So it is that Conservatism, throughout history, has regarded man neither as a potential pawn of other men, nor as a part of a general collectivity in which the sacredness and the separate identity of individual human beings are ignored. Throughout history, true Conservatism has been at war equally with autocrats and with “democratic” Jacobins. The true Conservative was sympathetic with the plight of the hapless peasant under the tyranny of the French monarchy. And he was equally revolted at the attempt to solve that problem by a mob tyranny that paraded under the banner of egalitarianism. The conscience of the Conservative is pricked by anyone who would debase the dignity of the individual human being. Today, therefore, he is at odds with dictators who rule by terror, and equally with those gentler collectivists who ask our permission to play God with the human race.

With this view of the nature of man, it is understandable that the Conservative looks upon politics as the art of achieving the maximum amount of freedom for individuals that is consistent with the maintenance of social order. The Conservative is the first to understand that the practice of freedom requires the establishment of order: it is impossible for one man to be free if another is able to deny him the exercise of his freedom. But the Conservative also recognizes that the political power on which order is based is a self-aggrandizing force; that its appetite grows with eating. He knows that the utmost vigilance and care are required to keep political power within its proper bounds.

The Conscience of a Conservative
Barry Goldwater


I don’t do it for the money. I’ve got enough, much more than I’ll ever need. I do it to do it. Deals are my art form. Other people paint beautifully on canvas or write wonderful poetry. I like making deals, preferably big deals. That’s how I get my kicks.
Most people are surprised by the way I work. I play it very loose. I don’t carry a briefcase. I try not to schedule too many meetings. I leave my door open. You can’t be imaginative or entrepreneurial if you’ve got too much structure. I prefer to come to work each day and just see what develops.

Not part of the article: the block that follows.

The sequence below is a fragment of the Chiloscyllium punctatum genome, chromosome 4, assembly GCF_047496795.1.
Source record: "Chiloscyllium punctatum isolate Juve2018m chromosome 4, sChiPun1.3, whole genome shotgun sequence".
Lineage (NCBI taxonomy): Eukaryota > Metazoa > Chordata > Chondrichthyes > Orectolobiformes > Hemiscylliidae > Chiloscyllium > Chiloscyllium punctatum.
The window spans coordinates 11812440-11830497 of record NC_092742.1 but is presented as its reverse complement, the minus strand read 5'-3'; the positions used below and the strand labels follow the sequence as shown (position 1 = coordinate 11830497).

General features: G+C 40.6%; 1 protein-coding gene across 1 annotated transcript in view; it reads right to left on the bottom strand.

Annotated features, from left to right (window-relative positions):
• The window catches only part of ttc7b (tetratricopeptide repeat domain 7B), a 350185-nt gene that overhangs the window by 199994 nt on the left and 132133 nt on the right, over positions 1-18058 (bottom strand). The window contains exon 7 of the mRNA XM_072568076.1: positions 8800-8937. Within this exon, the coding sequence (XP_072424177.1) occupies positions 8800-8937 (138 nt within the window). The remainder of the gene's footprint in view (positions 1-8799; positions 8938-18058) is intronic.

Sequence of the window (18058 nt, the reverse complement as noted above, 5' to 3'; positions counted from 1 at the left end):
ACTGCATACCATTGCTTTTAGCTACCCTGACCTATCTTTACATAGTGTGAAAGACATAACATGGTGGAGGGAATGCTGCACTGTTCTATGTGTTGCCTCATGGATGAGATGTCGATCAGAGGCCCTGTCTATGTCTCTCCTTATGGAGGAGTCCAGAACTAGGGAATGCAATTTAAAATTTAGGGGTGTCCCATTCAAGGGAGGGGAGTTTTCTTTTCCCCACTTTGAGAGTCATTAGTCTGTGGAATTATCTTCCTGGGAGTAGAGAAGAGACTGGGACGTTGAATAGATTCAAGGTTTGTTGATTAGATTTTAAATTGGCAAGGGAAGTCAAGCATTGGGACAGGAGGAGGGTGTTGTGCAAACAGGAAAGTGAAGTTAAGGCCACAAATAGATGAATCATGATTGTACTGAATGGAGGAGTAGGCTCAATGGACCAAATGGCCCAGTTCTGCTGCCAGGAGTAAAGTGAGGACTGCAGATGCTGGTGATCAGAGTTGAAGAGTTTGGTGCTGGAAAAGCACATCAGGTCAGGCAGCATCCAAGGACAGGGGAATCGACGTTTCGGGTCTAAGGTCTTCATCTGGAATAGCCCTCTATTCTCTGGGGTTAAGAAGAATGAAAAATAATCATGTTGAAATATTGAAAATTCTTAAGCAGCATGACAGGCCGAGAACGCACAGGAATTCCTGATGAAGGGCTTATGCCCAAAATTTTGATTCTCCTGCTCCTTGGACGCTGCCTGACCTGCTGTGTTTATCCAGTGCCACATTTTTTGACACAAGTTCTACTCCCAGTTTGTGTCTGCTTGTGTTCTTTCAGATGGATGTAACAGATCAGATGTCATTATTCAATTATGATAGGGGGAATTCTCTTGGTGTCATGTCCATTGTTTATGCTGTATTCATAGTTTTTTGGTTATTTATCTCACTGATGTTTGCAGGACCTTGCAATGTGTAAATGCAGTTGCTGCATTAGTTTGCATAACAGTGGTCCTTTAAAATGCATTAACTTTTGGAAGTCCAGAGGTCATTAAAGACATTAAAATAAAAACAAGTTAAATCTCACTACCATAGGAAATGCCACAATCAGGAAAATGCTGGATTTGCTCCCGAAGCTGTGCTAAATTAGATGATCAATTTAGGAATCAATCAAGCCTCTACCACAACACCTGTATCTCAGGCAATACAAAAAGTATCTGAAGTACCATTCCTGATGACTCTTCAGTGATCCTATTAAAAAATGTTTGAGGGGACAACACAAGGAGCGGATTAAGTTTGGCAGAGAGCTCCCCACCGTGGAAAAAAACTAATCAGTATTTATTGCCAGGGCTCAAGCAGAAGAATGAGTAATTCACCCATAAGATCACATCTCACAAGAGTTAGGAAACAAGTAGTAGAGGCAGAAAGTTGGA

There is no typical week in my life. I wake up most mornings very early, around six, and spend the first hour or so of each day reading the morning newspapers. I usually arrive at my office by nine, and I get on the phone. There’s rarely a day with fewer than fifty calls, and often it runs to over a hundred. In between, I have at least a dozen meetings. The majority occur on the spur of the moment, and few of them last longer than fifteen minutes. I rarely stop for lunch. I leave my office by six-thirty, but I frequently make calls from home until midnight, and all weekend long.

It never stops, and I wouldn’t have it any other way. I try to learn from the past, but I plan for the future by focusing exclusively on the present. That’s where the fun is. And if it can’t be fun, what’s the point?

Trump: The Art of the Deal
Donald J. Trump

Impeaching Donald Trump As Nominee

The majority of the Republican Party has finally decided to take on the very loud, engaged and energetic Trump minority. To do it, they’ve devised the strategic approach of all those who are behind the curve and in the hole: they are gambling. Here is the strategy you may not hear about from many of the talking heads.

The Republicans aren’t sure they can stop Trump from getting the numbers he needs to secure the nomination by the time of the convention. They hope so. But whether he does have the numbers or whether it is instead a brokered convention doesn’t matter.

The point of the current movement is only partly to deny Trump the numbers. It is partly—mostly—to build a case to deny him the nomination, whether he has the numbers or not. Just walking into the convention and offering opinions about how bad Trump is and how bad he is for the party and the country won’t do.

Instead, they are going to essentially put him on trial. They are going to impeach him as a nominee. At that point, they will have evidence from Republican leaders of all kinds, from experts of all kinds, from friendly foreign leaders of all kinds, etc. Mostly, they will have Trump’s own words and behaviors. When it is all over, when all the evidence is in, a majority of the party will agree to convict and to disqualify him from any possibility of nomination.

A minority of the party will protest. The result will be that Trump, after threatening to sue (which is what he does), will walk, take his supporters with him, and run as an independent candidate.

This is where the gamble comes in.

The Republicans have to be confident that they have somebody to run who can beat Trump and the Democratic nominee (likely to be Hillary Clinton) in a three-way race. If they lose that gamble, both alternative outcomes are disastrous for them.

If you think things are strange so far, just wait until you see the impeachment trial of Donald Trump at the Republican National Convention.

You Can Stop Worrying About Trump Being the Republican Nominee. But You Can’t Stop Worrying.

New York Daily News - Trump for Prez

If you were worrying about Donald Trump being the official nominee of the Republican Party, you can stop worrying about that, no matter what the results of Super Tuesday voting.